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If you are a fan of the Pioneer Woman aka Ree Drummond and love to travel Osage Hills State Park is your camping base. Park is about 45 minutes from the town of Pawhuska where the Mercantile & Pioneer Woman are based.
This state park is not far from where we live so we took a drive to see the foliage and scout out the camping area. There were some nice size sites for our RV, beautiful views, paved roads to push wheelchair around, even the primitive area, although not paved was good for pushing a wheelchair. . There is a large day area for picnics, a nice play ground, pool, trails, even tennis courts and a baseball field. Place to fish and just relax. . Definitely a nice place to get away and relax. My niece and nephews fave campground. . Tall Grass Prairie Preserve is close by as well. The Joseph H. Williams Tallgrass Prairie Preserve at 39,650 acres is the largest protected piece of tallgrass prairie left on earth. Urban sprawl and conversion to cropland have left this once expansive landscape, originally spanning across 14 states from Texas to Minnesota, at less than 4% of its original size . Take a drive through Tall Grass Prairie and you’ll probably see bison roaming.
Clean campsite. Fire pit had recently been cleaned out. Nice little path down to the water from this spot. Water and electricity available but didn't use this trip. If you hammock camp, the poles on the canopy are perfectly spaced for a great hang. No firewood to buy on premises so pick it up in the near town of Ponca City if you want to light a fire. There is dead wood around as well if you want to source it that way.
This is a county operated park located in Oxford, Kansas which is a few miles east off I 35. So it’s a convenient layover, especially considering the cost! If you don’t use the electricity it’s only $3.50 and if you choose to hook up to the electric, which is located on utility poles, then it’s $10 per night on the honor system. There’s a box next to the bath house where you leave your cash payment.
The park is very well kept and has a lot to offer with disc golf course (be aware that the course runs through the middle of the camping area), a playground, group picnic shelter, a basketball court, and a newer shower/bath house. This is only open between April 15th and October 15th. Water is available to fill your tank and there is a dump station on site too! At site 50 the water was next to the site, so if no one else is camping it could be a direct hook up. When I stayed there were only 2 other rigs here.
There are no specific designated sites, at least that are clearly designated. Just take the road into the park and then look for the poles which hold the electric boxes. You can pull into the grassy areas next to one of these. I was concerned about the ground being soft because it had just rained, but I had no problems in my 24’ class C rig.
Oxford is a small town, but across the main street from the park there’s a gas station/quick mart store and supplies are there. This is a fantastic peaceful spot with great night skies and the price is right! Let’s keep it our secret.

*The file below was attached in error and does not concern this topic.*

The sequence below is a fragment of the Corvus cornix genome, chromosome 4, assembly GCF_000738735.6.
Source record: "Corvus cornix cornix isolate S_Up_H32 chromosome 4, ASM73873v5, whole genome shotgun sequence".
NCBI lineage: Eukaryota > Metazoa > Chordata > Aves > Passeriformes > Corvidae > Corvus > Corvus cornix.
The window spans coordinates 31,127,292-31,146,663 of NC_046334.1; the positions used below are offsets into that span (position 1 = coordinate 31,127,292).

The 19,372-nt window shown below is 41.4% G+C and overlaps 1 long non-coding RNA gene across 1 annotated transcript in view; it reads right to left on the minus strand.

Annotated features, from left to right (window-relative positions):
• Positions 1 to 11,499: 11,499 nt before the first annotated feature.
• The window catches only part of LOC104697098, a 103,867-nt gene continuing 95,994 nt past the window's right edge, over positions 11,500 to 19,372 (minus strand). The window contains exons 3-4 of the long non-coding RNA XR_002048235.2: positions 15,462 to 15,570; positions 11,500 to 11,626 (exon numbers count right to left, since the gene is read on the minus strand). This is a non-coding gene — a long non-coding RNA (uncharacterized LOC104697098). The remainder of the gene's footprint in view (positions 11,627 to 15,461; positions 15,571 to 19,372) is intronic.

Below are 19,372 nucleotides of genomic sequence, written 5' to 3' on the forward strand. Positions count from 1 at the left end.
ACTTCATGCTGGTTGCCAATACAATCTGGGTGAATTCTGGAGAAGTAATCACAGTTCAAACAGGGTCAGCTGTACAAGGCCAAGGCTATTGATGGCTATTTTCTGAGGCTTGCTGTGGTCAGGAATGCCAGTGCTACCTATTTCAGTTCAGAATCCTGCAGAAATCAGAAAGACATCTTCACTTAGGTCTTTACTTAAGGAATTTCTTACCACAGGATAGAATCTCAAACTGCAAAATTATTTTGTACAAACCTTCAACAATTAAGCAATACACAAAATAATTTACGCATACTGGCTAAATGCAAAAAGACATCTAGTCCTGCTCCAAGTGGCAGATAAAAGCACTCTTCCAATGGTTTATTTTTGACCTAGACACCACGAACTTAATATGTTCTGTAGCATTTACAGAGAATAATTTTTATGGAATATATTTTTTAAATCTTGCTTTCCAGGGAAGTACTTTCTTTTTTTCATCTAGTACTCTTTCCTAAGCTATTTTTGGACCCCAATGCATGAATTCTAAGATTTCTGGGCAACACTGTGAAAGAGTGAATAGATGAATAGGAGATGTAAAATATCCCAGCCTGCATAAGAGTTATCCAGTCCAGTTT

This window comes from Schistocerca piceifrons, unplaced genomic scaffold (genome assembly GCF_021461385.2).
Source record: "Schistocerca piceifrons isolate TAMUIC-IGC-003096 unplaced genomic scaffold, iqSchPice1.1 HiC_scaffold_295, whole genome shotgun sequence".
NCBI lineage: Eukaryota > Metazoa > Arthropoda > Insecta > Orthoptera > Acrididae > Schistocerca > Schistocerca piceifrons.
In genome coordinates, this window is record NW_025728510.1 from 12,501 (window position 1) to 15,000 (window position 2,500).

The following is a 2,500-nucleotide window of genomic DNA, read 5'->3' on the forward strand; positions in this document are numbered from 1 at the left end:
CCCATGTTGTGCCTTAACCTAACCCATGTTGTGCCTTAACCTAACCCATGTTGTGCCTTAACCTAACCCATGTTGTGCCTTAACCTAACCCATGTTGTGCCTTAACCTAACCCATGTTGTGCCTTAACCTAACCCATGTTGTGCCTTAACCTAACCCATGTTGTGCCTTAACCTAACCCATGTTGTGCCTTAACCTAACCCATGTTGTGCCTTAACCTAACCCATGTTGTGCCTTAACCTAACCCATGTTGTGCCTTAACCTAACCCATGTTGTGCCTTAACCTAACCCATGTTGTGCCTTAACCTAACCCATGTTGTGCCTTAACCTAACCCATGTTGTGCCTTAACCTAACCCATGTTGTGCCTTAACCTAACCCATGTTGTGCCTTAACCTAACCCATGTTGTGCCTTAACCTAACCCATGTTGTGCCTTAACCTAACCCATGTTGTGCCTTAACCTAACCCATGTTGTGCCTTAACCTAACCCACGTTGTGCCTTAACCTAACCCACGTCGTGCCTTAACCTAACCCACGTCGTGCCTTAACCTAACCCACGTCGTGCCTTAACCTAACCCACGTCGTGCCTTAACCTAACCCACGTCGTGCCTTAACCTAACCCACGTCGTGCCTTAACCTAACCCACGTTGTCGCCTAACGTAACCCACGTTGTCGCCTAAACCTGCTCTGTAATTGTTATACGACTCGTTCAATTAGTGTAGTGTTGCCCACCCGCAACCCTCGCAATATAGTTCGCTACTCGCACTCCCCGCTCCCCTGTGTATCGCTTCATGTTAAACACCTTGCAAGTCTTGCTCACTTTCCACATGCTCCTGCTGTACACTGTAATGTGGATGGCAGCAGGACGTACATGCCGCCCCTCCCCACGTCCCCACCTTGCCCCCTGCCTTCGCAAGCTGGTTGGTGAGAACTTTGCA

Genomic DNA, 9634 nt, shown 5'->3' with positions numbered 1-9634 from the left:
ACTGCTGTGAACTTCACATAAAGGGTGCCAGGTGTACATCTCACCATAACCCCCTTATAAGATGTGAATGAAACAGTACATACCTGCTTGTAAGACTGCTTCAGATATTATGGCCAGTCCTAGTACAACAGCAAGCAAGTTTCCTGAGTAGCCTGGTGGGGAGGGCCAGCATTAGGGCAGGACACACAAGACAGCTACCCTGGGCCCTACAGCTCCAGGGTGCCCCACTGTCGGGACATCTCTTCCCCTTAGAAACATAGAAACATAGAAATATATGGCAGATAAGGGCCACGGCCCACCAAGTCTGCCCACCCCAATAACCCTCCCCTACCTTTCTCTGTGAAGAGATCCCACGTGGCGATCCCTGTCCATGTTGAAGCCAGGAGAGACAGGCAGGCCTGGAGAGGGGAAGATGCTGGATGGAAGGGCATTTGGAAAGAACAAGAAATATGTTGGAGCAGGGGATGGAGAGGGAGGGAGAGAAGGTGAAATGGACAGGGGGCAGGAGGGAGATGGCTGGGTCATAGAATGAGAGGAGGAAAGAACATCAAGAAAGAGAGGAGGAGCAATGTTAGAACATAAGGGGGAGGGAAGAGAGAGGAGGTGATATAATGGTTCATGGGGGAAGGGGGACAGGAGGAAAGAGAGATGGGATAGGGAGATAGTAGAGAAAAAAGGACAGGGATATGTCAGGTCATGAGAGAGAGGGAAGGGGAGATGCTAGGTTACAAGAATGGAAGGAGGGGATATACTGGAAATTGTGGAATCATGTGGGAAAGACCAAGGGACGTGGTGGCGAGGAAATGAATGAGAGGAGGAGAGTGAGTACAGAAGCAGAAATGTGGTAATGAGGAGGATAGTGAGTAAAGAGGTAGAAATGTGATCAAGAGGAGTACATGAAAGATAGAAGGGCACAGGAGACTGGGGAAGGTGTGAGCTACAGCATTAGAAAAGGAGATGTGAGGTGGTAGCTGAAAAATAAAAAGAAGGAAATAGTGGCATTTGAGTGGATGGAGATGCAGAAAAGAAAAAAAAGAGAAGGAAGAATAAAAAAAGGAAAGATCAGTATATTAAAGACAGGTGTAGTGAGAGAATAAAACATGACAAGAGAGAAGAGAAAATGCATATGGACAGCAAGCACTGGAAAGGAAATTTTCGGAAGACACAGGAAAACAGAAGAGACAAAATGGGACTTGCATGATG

This campground has one of the simplest, user friendly, online reservation site I've ever used. For me, thats a definite plus. The tent sites are massive, equipped with a table, fire ring, grill, and parking. Four sites are near the swim area (9-12), site 9 and 10 are nearest to the toilets - which are clean, sites 1-8 are tucked back in the woods a little. There are RV hookup sites on the inside of the campground loop. Amenities include a playground, hiking/mtb trails, swim area, fishing dock, and a bait shop. Day use fee is 6$, overnight tent fee is 10$. This area is subject to burn bans and showers are located at the west campground.
I just spent the weekend in the South camp site but ventured to the North campsite on my way out to look around for a future stay.
There are no facilities so best to bring your own, or plan on driving out and into the main campground to use the restrooms there.
North: Large campsite with both tree shaded and open areas, larger access to the water. Area is large enough for multiple vehicles, though only 2 vehicles are allowed to stay at the campsite it would a nice site for others together if they were camping in the nearby primitive sites. Fire ring provided. The main road in isn't bad, but the Y to the North camp site does have a bit of a rock ledge to drop off of and a bit of an off camber section.
South: Nice primitive campsite with water access. Plenty of room for a couple of vehicles and tents. Mostly tree shaded with one small area open to direct sun. Fire ring provided. The water access in this site is a path through the grass that grows at the edge of the water, the bottom is sandy. Heard/saw fish hitting the water often was not able to catch any. The road all the way to this camp site isn't bad.
Should it rain while you are staying in either spot, the roads out could change quite a bit especially due to the sandy soil. The Lake states 4wd is required to stay at the sites and while it's not necessary when dry, I can see it being needed during/after a storm.
One thing I did not like about the primitive sites is that the hiking/biking trails come right by the campsite within a few feet, so I had people all weekend practically coming into my camp. I prefer primitive for a reason and that is to get away from people not have them coming through my campsite. There is more than enough room between the campsites and the main road to have adequate space between the trail system and the campsites as not to disturb the campers.